“Shoes? A table like that should have afforded many pairs of shoes.”

“We have thirty children, Sir. That is many shoes.” Her words made him flick his head back toward her, realizing how right she was. “This can also be an unpleasant place to eat,” she said, pointing toward a crack in the ceiling and chamber pots that had been placed beneath it on the floor. “It leaks when it is raining.”

Eugene felt his confidence slip away completely. No…none of this was a lie. The house was in disrepair, that was evident enough to see! Yet that didn’t explain what all his money was being used for.

“Shall we see the children’s rooms next?” she said, striding out of the door. He had to practically jog to keep up with her, for she was moving so fast.

“Wait, what role do ye have here, Miss Webster?” he asked, following her up the stairs. The old staircase was a spiral one, built of wood and creaking beneath their feet.

“I came here three years ago to volunteer and help with the children.”

“Ye are English? It is a long distance to come.”

“Sometimes a long distance away is exactly what is needed,” she said, not turning to look back at him on the stairs. The words made him hesitate, curious as to her meaning, before he followed her again. His eyes couldn’t stay high for long. That attraction was unabating. He kept glancing down at the curves visible through her arisaid skirt. When they reached the top of the staircase and she turned round, his gaze slipped to the small hint of cleavage visible in the opening of her blouse. “Ah-em…”

Her sound made him snap his gaze up to see her widened eyes.

“Am I distracting you, Sir?” she said with a small smile, repeating the exact same words he had said to her earlier.

“Ye have nay idea how much.” He confessed, watching as her lips parted.

“Then focus, Sir, on the matter at hand.” Her wit pulled a laugh from him as she turned away and wandered down the hallway. “You’ll see the cracks in the walls here,” she gestured to some cracking, then she pushed open a door to a room.

Eugene stepped in first, feeling his mouth go dry at the squalid sight before him.

“M-Miss Webster…” he stammered, hating what he was seeing. “How many children sleep in this room?”

“Four,” she said softly. “The room next door has mold. It is not safe for them to sleep there anymore.”

Eugene nodded wordlessly as he looked around. The bedding was old, though perfectly clean and clearly well cared for. What shocked him was how closely together the beds were pushed in order to get enough into the small space. There were toys in the middle of the floorboards too, but they were hardly in the best of conditions.

There was a small ornate horse on wheels, but one of the legs was missing. There was a tiny marionette theatre too, though the puppet strings were broken, and the colors were faded.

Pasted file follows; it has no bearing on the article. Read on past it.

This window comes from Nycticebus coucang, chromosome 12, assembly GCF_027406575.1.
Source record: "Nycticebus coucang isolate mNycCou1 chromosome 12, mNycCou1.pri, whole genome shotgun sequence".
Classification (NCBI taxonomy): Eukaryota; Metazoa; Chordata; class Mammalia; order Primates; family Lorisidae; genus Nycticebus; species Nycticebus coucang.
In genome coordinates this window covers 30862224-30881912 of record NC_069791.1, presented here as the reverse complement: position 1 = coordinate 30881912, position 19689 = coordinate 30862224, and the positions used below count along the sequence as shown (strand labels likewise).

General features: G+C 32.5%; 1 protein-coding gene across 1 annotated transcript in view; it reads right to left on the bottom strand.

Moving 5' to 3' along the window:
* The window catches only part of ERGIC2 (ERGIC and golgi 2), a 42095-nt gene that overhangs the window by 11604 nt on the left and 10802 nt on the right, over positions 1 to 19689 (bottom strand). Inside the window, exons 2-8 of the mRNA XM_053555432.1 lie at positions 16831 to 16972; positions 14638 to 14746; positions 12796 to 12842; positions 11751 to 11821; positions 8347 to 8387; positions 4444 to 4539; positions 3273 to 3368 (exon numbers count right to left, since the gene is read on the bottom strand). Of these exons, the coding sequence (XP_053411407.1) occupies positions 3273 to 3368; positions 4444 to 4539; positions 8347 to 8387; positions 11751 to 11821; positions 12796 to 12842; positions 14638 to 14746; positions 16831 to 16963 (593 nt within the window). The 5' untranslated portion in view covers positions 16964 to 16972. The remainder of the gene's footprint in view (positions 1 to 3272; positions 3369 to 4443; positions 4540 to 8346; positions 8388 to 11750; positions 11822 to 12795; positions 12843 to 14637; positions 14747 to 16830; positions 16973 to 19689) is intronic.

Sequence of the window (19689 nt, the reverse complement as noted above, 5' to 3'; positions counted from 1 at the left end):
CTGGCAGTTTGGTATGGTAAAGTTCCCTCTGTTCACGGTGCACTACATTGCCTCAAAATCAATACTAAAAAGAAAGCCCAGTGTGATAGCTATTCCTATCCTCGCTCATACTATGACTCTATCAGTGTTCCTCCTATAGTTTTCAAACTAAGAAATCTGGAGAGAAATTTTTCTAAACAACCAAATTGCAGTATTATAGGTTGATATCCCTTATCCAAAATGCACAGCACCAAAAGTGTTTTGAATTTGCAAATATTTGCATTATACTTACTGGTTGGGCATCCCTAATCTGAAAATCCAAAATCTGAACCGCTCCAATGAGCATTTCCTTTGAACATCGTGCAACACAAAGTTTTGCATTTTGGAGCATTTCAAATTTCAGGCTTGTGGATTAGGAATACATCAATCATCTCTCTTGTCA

“How long has it been in this state?” Eugene asked, feeling the world slip away beneath him. He had set up this orphanage for a very particular reason, to right the wrongs that some of his own childhood suffered, to give children the love that they deserved, yet these children were suffering something Eugene had never faced himself. Poverty.

“It has grown steadily worse this last year,” Miss Webster said, moving to his side. “There are rumors that your Laird prefers to spend money on things like tournaments and banquets instead.”

“Ye are wrong,” Eugene said, surprised by the vehemency in his own voice, though he flinched a little at the accusation. He had a tournament this next week set to begin, but it was hardly the point of his being.

“Am I?” Miss Webster asked, gesturing around the room with an open hand. “Take another look and tell me that again.” She walked out of the room, and Eugene went to follow her, panicked by the whole situation.

“Miss Webster, wait,” he called to her, ready to tell her who he really was.

“You can tell your Laird what you see here, Sir –”

“There’s somethin’ ye must ken first.”

“What is that?” She spun back around and placed a hand on the banister rail above the stairs. The crack of the wood was heard by them both, though Miss Webster had already leaned too much on it to stop herself from falling. The banister fell away as she began to topple over.

Eugene darted toward her, taking one of her arms and looping his other arm around her waist, pulling her back from the edge and rearing away. The wood of the broken banister clattered far beneath them on the ground floor, as Miss Webster fell against him.

Eugene was all too aware of the curves pressed against his chest. Her slender palms were resting on his waistcoat, her cheeks reddening as she looked up, panting breathlessly at the near miss. With each breath she took, the top of her chest rose and fell, tempting him with the press of her cleavage against him.

“I…” She struggled to say, glancing back behind her at the broken banister, then looking to him. She was so close that he could have leaned down  and stolen one of those kisses he had been thinking of from her pale pink lips. “Thank you,” she said softly. “That could have been…”

“Daenae dwell on the thought,” he assured her, thinking just how horrible it could have been if one of the children had leaned on that spot. There could have been an awful accident!

He clutched all the tighter at Miss Webster, keeping her close against him.

“You should probably let me go now, Sir,” she whispered, though she made no move to step out of his arm. She stayed exactly where she was, with her hands resting on his chest.